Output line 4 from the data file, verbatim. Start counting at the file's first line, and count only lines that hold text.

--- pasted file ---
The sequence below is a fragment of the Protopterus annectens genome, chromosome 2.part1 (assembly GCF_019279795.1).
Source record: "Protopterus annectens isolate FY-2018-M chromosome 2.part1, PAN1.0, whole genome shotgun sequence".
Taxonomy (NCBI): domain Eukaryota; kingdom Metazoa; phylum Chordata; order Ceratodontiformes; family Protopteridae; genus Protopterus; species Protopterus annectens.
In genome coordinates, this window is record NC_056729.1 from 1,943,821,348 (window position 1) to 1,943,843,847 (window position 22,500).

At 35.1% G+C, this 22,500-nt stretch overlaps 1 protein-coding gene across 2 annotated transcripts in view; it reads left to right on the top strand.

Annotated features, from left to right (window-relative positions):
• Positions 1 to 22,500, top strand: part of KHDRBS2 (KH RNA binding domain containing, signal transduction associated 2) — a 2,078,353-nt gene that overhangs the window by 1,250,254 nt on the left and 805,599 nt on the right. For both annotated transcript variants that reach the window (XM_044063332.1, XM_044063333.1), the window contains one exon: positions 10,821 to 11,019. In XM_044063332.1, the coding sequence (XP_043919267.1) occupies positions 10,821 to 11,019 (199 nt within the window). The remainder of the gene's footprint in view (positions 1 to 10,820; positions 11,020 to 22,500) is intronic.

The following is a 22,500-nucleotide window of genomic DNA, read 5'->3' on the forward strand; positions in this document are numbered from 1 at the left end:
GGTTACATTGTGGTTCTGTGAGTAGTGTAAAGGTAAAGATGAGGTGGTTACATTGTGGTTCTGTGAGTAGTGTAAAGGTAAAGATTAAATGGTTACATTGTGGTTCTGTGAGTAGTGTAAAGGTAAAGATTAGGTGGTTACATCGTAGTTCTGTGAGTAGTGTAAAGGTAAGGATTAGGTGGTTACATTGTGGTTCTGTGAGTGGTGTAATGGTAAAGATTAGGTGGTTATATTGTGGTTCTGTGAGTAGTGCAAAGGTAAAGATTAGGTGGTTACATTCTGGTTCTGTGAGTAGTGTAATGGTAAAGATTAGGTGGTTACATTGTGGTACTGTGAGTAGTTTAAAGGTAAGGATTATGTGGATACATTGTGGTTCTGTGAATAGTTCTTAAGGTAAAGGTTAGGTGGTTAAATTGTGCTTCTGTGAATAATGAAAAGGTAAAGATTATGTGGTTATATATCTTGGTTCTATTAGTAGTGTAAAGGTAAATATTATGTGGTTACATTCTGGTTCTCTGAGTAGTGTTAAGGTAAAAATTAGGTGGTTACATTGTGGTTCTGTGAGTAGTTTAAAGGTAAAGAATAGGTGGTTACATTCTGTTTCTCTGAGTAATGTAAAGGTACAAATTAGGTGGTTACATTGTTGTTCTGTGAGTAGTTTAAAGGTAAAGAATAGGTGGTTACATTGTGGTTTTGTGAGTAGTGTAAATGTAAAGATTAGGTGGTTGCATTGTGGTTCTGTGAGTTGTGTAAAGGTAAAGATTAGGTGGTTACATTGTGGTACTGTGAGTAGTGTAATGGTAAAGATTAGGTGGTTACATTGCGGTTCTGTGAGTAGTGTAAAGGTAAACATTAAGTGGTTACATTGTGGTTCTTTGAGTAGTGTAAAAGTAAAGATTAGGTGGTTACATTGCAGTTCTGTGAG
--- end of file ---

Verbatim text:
In genome coordinates, this window is record NC_056729.1 from 1,943,821,348 (window position 1) to 1,943,843,847 (window position 22,500).